When New Jersey parents file for divorce, the entire process becomes more complicated if they have minor children. Parents can negotiate a custody arrangement that would best suit them, but the judge has the final say. The court considers a range of factors to assess whether the child custody and parenting plans negotiated by the parents is in the best interests of the child.
Whenever parents in New Jersey or elsewhere decide to divorce, establishing a parenting plan is an important part of this challenging process, even if it is an amicable breakup. Sometimes, adding things that seem insignificant in the child custody agreement now might avoid contention later. Including those topics to the parenting plan can make it easier for the child to adjust to the new dynamics.
There is no shortage of media reports about the divorce of Channing Tatum and Jenna Dewan. Some people in New Jersey might have questions about the meaning of the terms used concerning the child custody arrangements of these celebrities. The terms "co-parenting counseling" and "custody schedule" might be familiar, but what does "image, name and likeness" mean?
With proper planning, divorced parents in New Jersey and across the country can make sure that the holiday season remains "the most wonderful time of the year," just like the classic Andy Williams song from 1963. The first step would be to check the most recent child custody court order to be clear which parent is scheduled to have the children, and when. Changes can be made by agreement, but it's best to plan ahead. Discussing holiday plans with the other parent is best done well in advance, and involving the children in the planning -- at least to some extent -- can help them to adjust to the new family dynamics.
More and more grandparents in New Jersey and elsewhere take on the raising of their grandchildren. In many cases, grandparents take over when parents are no longer able to care for the children. This is often the result of substance or alcohol abuse or other matters. Because parents retain child custody, the only way grandparents have to prevent them from taking the children back is to petition the court for guardianship.
In most divorce cases that involve couples with children in New Jersey, the courts prefer to award both parents as the caretakers and guardians of the children. The court can distinguish between legal and physical child custody. Shared legal custody allows both parents equal roles in matters relating to the child's religion, academics and activities. Parents who share physical custody must work together in establishing a schedule that will divide the time the child spends with each parent.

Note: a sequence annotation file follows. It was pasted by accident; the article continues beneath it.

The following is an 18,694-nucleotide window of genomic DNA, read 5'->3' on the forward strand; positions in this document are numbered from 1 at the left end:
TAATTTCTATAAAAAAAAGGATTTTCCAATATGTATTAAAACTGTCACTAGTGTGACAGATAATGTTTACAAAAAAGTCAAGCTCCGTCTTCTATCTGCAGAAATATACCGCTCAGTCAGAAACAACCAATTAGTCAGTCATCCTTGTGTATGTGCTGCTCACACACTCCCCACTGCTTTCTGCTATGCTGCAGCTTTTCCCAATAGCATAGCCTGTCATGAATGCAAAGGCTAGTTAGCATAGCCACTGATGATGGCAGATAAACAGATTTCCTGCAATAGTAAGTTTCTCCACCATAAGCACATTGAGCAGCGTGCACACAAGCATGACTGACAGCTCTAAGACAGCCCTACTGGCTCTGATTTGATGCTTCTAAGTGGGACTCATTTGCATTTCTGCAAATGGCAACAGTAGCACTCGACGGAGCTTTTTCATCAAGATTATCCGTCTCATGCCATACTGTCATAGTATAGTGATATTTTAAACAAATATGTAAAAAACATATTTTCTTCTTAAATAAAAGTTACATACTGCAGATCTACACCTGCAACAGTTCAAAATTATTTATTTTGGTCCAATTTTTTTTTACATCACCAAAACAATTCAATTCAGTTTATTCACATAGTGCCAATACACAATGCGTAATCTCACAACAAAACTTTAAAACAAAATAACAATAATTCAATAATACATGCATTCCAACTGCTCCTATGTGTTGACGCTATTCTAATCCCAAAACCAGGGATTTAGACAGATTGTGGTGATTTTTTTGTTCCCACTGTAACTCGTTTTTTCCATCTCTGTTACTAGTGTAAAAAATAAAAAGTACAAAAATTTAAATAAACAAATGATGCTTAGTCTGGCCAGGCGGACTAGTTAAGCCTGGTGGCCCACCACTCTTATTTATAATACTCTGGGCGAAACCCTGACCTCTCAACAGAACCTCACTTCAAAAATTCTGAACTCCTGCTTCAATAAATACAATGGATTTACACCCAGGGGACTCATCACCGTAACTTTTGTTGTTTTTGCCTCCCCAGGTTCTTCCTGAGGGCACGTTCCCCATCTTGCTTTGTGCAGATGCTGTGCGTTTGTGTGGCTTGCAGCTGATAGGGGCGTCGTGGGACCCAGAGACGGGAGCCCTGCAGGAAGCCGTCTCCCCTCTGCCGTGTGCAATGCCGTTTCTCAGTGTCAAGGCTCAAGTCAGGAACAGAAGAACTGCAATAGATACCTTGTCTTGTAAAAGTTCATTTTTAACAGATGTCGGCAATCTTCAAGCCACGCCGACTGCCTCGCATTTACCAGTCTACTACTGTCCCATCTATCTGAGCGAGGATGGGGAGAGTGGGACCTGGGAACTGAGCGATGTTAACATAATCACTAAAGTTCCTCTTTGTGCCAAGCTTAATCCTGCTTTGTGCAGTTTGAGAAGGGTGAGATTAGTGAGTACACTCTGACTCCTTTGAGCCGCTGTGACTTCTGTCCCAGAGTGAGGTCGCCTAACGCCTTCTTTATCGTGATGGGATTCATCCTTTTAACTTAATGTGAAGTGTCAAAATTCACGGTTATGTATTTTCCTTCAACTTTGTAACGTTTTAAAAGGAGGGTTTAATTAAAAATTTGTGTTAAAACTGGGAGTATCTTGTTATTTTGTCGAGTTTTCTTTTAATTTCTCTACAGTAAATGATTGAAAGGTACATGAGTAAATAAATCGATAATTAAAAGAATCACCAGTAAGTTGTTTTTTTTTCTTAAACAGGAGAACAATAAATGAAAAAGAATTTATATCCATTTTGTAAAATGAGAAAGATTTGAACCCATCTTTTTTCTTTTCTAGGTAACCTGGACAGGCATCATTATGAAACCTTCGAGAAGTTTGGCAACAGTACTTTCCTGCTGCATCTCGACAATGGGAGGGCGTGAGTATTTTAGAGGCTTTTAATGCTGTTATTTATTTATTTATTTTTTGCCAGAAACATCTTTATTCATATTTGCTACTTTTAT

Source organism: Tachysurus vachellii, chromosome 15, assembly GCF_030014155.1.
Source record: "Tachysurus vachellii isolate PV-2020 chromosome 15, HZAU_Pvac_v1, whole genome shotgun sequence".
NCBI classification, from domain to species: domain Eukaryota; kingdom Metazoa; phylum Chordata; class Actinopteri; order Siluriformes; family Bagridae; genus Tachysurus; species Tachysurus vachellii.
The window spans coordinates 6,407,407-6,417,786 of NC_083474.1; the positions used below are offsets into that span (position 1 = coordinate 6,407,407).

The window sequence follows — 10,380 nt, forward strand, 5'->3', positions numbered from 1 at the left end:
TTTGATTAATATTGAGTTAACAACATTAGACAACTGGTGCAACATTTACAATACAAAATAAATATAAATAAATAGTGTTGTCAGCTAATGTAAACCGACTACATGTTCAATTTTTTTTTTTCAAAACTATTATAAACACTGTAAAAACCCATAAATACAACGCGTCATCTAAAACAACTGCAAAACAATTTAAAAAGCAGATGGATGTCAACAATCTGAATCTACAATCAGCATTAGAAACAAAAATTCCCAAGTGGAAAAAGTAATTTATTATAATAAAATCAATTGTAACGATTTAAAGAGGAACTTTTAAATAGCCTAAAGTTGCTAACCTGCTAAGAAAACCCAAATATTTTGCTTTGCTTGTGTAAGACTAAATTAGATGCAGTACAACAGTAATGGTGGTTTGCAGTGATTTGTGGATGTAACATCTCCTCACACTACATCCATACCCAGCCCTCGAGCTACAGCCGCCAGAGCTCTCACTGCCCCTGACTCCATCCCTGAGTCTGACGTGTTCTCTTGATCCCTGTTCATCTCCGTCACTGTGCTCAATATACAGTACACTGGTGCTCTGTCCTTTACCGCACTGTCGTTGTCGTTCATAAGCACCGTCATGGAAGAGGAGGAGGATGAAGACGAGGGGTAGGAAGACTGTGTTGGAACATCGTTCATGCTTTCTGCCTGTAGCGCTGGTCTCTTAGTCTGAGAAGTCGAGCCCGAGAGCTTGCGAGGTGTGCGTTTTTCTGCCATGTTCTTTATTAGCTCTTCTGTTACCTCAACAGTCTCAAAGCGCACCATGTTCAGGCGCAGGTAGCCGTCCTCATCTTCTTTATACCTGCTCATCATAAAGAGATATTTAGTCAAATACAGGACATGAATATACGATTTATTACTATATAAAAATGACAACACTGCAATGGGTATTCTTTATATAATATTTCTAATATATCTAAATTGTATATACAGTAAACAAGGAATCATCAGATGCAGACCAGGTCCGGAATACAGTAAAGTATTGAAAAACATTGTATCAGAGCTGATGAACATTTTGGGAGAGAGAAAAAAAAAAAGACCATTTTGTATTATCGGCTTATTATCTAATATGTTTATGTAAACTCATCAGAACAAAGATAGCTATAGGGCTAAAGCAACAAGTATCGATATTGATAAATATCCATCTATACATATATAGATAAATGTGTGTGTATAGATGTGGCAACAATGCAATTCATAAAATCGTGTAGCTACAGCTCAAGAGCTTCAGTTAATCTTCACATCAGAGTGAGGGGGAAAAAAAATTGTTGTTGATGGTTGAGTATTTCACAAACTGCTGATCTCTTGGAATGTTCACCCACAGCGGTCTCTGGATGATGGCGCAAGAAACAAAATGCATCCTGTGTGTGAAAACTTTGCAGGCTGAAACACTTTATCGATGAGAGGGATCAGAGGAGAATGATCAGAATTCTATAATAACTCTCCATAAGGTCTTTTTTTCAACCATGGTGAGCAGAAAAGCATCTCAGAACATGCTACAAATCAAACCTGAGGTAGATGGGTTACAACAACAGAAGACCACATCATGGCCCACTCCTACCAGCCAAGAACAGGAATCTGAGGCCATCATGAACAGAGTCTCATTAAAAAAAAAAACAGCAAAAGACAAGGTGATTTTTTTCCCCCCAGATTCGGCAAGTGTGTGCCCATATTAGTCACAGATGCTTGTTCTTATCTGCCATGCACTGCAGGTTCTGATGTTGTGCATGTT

Many children are born to unmarried parents in New Jersey and across the country. This could lead to questions about child custody. If paternity is formally established, the fact that the child's parents are not married makes no difference under the law. However, if both parents did not sign an acknowledgment of paternity, the father's name will not be on the child's birth certificate, and the mother will have no right to child support without first proving paternity.
Family courts in New Jersey favor arrangements in which children will continue to benefit from loving relationships with both parents after a divorce. However, the judge will likely have several concerns to ensure the final child custody order protect the best interests of the child. These issues will likely be addressed at a child custody hearing.
Child-related decisions in family courts nationwide, including New Jersey are based on the best interests of the child. Judges look at various factors when they consider child custody arrangements. The first consideration will be the mental and physical health of the parent seeking custody, along with his or her ability to meet the child's emotional and physical needs. Included are shelter, food, clothing, education and medical care -- to be provided with loving care, support and parental guidance.
Statistics show that grandparents in New Jersey and other states take care of as many as one in every ten children. This could be a significant challenge to grandparents who have not taken steps to formalize their statuses as care providers. Several legal options are available, including adoption and petitioning the court for child custody or guardianship. The latter is said to give the grandparents the legal rights they need to care for the child without going through the adoption process.